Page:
In April, Justin Trudeau’s government unveiled its new right-to-die legislation. It will give those suffering from painful terminal and degenerative physical illnesses—those for whom “natural death has become reasonably foreseeable”—access to doctor-assisted suicide. It will not give those suffering from painful mental illnesses the same access—this despite a parliamentary committee’s recommendation to the contrary (the bill proposes only that an independent body be established to explore the issue). But that won’t stop thousands of Canadians from killing themselves this year. Suicide will remain one of the most common causes of death in this country (and the second-most common cause among young people), and it will remain as grisly and undignified as it ever was.

The arguments against legalizing euthanasia for the clinically depressed are mostly specious. Slippery-slope fallacies (“What’s next? Eugenics?”) have been popular among conservative newspaper columnists in the lead-up to the release of the legislation, while concerned opposition MPs have taken to building straw men, suggesting that the government should help the mentally ill instead of killing them. Their points are fatuous and easily dismissed: countries in which the mentally ill have for years had the right to die—including Belgium and the Netherlands—have not taken to euthanizing undesirables; and, of course, no one is suggesting that doctors stop prescribing therapy and medication and instead advise their patients to take a long drop with a sudden stop.

More subtle and more invidious is the idea that the mentally ill—that uniform mass of derangement and dissociation—are, by definition, incapable of deciding rationally to kill themselves. As the Conservative MP Gérard Deltell, who is not a medical professional, said in a recent interview, “At what point does someone suffering from a mental illness offer his or her full and complete consent? It’s impossible.” Certainly, questions of consent are fraught when it comes to psychotic illnesses, but I have never experienced the breaks with reality that typify them. And so Deltell’s monochrome thinking presents me with a Catch-22: I don’t want to live, but the very fact that I don’t want to live means I can’t possibly consent to die.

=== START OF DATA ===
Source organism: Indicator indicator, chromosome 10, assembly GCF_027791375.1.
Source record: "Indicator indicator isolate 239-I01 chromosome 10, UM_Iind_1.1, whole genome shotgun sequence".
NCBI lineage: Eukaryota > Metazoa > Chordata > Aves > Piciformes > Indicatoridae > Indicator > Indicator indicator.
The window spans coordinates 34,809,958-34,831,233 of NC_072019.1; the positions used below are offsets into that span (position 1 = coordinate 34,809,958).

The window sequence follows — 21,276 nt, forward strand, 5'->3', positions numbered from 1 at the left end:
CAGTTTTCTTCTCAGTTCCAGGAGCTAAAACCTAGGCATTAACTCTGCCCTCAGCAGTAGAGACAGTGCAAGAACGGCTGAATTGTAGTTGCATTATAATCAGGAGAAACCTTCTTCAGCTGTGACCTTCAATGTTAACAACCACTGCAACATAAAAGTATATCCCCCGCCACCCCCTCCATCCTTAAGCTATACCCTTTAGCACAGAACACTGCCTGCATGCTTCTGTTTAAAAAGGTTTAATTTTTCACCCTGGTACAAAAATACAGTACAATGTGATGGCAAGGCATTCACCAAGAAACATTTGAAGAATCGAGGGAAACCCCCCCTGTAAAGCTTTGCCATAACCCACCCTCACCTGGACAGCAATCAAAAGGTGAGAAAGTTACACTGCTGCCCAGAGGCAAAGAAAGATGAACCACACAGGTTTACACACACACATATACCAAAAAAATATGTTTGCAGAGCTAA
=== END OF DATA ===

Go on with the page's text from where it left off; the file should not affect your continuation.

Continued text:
Obviously, whatever treatments are available—the medications now are numberless, and access to psychotherapy and cognitive behavioural therapy is increasingly open—should be tried before any decision to die is made. And that decision should be made by an adult, in consultation with psychiatric professionals. (Eighteen-year-olds are allowed to purchase cigarettes, so it would be tough for any government to argue that they don’t have the wherewithal to kill themselves by other means.) It needn’t be deemed a capitulation or chalked up to an insufficiently stiff upper lip.

“I’m a third of the way there,” I told my best friend the other day over a few pints and a few Hemingway-esque attempts to express the futility of life in suitably masculine terms. It was a dark suggestion that I was merely counting down the years, but one that unwittingly implied I’d be around till at least seventy-eight.

Perhaps that will be true. Perhaps, contrary to my own self-imposed and deeply ingrained prospectus, my depression and anxiety and OCD will dissolve blissfully away—or at least become manageable—and I will achieve the average lifespan of a Canadian man. But the government will not, on the basis that a cure might eventually be found, ban ALS patients from assisted suicide. So why should they stop the chronically depressed because they have “good days and bad days”? Even on the good days, I know the bad days are coming.

And so, for those unlucky few who have tried everything and decided that a life mired in oppressive and unremitting sadness is no life at all: rope, razor blades, pills; bridges, subways, skyscrapers; an emissions-happy car and a length of hose. Those are the choices that Trudeau has left us with. Sunny ways, Canada. Sunny ways.

This appeared in the July/August 2016 issue.

Graeme Bayliss
Graeme Bayliss is the editor-in-chief of and a former managing editor of The Walrus.